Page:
When the Prime Minister arrives in Auckland today it will have been 85 days since she last visited. Much like Tuesday’s protest at Parliament, a lot of precautions are being taken, writes political editor Jo Moir.

Analysis: They are the minority, but the protesters who have turned up to interrupt the Prime Minister and disrupt her engagements over the past week have had an impact.

Jacinda Ardern’s itinerary is mostly under lock and key as she heads to Auckland today after her scheduled movements made it to multiple social media sites when she visited Whanganui last week.

Protesters causing problems for those trying to get vaccinated at a Whanganui clinic Ardern was set to visit meant she pulled the plug and headed elsewhere.

In Northland a week earlier she had to call her media conference to a halt and change location after a few noisy protesters took over.

These are by no means large numbers, nor were the thousands who turned up on Parliament’s front lawn on Tuesday.

“We will vaccinate more people today – in just one day – than turned up to that protest.”
– Ayesha Verrall, assoc health minister

Both the seabed and foreshore and climate action protests drew far bigger crowds than the roughly 5000 who showed up – although with Auckland in lockdown it may not have been a fair representation of what could have been.

Regardless, the fact 89 percent of eligible New Zealanders have now received their first dose of Pfizer paints a clear picture that most are on board with the merits of vaccination.

Associate Health Minister Ayesha Verrall summed it up best when she tweeted, “we will vaccinate more people today – in just one day – than turned up to that protest’’.

While it’s a small minority, it is a noisy one, and the anger and hate in some of the messaging and verbal attacks on both politicians and journalists at Parliament showed there is cause for some concern.

But even before thousands turned up to shout at Ardern’s Beehive office, her security detail and staff had made decisions around how best to protect her in Auckland.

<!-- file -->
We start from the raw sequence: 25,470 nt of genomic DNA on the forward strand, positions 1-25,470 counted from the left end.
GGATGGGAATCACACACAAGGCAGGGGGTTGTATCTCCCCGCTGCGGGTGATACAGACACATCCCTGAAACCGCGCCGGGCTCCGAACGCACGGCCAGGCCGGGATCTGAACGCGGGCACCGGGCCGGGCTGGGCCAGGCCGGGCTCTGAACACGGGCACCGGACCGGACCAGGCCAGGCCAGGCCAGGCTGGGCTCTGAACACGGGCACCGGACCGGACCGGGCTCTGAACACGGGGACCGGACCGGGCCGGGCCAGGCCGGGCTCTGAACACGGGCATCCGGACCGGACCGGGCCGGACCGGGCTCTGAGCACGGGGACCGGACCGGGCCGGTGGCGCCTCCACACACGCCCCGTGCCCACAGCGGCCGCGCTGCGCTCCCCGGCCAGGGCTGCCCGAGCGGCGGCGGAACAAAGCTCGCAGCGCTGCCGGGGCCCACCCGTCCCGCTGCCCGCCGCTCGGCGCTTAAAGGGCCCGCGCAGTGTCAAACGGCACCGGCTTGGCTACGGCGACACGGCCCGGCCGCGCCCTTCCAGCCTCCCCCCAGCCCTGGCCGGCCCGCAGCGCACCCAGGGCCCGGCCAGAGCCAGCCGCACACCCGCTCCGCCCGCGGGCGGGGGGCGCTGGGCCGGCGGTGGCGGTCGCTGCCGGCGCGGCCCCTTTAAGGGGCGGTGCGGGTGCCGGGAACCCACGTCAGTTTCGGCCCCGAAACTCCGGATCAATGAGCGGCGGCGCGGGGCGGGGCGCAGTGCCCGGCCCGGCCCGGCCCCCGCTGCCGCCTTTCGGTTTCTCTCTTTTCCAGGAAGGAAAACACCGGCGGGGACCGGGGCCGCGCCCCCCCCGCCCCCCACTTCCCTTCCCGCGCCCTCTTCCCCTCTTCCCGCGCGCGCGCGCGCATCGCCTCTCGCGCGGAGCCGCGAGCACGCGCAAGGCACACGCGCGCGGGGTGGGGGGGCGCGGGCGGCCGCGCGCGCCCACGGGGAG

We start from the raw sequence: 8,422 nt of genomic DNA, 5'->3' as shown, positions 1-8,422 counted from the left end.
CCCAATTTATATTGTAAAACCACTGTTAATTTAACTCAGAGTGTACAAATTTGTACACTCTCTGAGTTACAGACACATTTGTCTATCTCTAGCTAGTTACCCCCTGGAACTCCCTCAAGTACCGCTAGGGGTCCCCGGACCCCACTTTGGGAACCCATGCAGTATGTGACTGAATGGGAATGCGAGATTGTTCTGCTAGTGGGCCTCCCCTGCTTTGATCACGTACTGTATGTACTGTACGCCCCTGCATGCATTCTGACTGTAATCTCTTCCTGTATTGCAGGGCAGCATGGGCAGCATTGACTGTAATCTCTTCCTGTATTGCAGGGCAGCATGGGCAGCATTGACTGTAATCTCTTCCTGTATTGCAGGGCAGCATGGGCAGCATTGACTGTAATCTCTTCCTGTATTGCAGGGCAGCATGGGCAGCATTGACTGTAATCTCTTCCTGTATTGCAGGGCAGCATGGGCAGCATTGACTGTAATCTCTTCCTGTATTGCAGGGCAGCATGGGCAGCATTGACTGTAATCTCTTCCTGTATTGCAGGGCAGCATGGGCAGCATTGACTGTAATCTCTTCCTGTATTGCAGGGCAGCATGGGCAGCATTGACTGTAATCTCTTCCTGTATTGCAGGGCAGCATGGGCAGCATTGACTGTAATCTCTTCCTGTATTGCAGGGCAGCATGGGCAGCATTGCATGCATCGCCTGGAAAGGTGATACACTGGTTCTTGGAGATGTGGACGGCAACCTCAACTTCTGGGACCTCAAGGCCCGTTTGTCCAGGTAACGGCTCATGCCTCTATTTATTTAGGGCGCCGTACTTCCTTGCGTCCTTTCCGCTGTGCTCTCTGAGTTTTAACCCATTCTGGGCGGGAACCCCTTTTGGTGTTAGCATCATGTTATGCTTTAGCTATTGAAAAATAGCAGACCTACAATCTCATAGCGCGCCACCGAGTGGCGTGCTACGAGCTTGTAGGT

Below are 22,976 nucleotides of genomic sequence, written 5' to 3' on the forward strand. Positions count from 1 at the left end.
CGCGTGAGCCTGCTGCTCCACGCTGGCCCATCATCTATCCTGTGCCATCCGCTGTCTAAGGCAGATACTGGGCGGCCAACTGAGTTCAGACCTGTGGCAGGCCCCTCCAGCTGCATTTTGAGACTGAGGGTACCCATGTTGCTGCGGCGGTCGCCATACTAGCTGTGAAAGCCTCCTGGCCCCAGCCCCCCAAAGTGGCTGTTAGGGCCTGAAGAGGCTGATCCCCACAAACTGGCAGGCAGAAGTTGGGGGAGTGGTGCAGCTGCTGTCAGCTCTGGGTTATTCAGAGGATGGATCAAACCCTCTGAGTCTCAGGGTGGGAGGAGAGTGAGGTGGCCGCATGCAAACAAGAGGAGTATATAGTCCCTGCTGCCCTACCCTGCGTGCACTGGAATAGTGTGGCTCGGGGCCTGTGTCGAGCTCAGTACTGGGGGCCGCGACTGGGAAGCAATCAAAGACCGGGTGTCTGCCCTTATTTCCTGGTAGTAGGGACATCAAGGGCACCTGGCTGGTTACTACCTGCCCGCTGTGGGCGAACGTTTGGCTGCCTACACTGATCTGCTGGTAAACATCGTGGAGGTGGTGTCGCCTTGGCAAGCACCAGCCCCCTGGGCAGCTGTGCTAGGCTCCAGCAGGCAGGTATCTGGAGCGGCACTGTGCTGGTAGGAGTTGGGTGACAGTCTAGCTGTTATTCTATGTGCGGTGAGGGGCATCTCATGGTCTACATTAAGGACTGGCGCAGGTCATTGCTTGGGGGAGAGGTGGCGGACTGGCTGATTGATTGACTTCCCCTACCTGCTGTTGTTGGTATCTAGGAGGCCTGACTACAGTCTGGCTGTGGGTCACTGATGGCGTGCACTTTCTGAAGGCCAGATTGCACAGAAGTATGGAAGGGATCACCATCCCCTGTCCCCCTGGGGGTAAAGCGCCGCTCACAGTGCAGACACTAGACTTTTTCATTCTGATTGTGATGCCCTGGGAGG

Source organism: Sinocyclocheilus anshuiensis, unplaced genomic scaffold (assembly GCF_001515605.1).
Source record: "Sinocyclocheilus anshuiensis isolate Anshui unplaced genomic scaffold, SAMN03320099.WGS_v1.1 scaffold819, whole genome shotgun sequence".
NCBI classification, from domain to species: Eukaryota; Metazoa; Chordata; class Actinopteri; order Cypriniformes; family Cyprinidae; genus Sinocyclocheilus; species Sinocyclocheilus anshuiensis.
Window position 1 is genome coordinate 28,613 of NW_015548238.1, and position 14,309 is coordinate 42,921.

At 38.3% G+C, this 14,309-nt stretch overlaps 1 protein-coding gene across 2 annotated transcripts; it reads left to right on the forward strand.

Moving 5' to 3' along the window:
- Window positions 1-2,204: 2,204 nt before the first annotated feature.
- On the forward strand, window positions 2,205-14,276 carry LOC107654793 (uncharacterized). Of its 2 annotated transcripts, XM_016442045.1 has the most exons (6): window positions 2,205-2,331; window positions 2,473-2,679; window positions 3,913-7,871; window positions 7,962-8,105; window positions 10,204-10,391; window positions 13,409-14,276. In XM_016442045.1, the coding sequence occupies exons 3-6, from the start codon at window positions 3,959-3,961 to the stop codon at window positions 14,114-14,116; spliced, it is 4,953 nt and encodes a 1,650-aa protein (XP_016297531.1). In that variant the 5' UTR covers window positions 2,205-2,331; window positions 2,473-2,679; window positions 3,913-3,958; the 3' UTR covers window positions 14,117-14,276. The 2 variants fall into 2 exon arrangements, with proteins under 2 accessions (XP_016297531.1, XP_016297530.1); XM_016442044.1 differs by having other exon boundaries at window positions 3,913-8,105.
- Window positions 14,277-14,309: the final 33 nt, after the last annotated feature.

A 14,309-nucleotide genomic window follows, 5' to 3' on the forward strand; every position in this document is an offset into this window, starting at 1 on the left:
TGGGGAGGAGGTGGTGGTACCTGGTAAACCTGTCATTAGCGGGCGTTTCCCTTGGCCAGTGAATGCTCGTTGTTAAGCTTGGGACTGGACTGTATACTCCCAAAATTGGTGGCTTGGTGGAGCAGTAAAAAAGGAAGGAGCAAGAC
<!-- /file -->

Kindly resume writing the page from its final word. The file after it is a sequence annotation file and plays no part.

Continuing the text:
An advisory normally goes out to media a day or two in advance but this time around only a small group of accredited journalists are being told details about times and locations.

Some might see it as over the top, in the same way the number of police on site at Parliament could be interpreted that way.

Police and Parliament security hold a line around the front entrance to Parliament and the Beehive. Photo: Sam Sachdeva

The number of uniformed officers who made their way out onto the Parliament forecourt by the end of the protest wasn’t even the full extent of the police presence.

Dozens were inside keeping watch and ready to head out at any sign things might be about to kick off.

As tensions ramped up and the crowd approached Parliament steps, a number did come out to form a frontier and protect barricades that had been set up – coupled with Parliament security it was a sizeable wall.

They weren’t needed in such numbers to stop the protesters, but the messages flying around social media including threats of storming the building meant they were prepared anyway.

A similar approach is warranted with Ardern’s visit – even if it ultimately comes to nothing.

Ardern has done her very best to completely ignore the thousands who marched the length of Lambton Quay to shout and chant on Parliament’s lawn.

Their message was confused at times with a range of flags and protest placards covering off a multitude of issues.

But one of the organisers running the show with a microphone and sound system – a provision allowed and catered for by Parliament – was clear that if the Government didn’t withdraw its mandates and give New Zealanders their freedoms back by Friday then chaos would ensue.

That chaos will be in the form of “national gridlock’’ shutting down main roads and highways to make their point.

Ardern wasn’t interested in commenting on what that might mean, saying her message was to those who had gone and got vaccinated and done their bit to protect each other.

She’d given zero consideration to going and meeting the protesters and said she was focused on looking ahead and returning some normality to people’s lives.

Ardern wasn’t the only one who stayed put behind locked doors.

No MPs ventured out onto the Parliament forecourt to address the protest – a united decision not often seen in years gone by.

Yet just an hour after the protest wrapped up MPs were back in the House scrapping it out over Covid restrictions.

Political consensus is rare and, in this case, short-lived.

Jo Moir is Newsroom's political editor.

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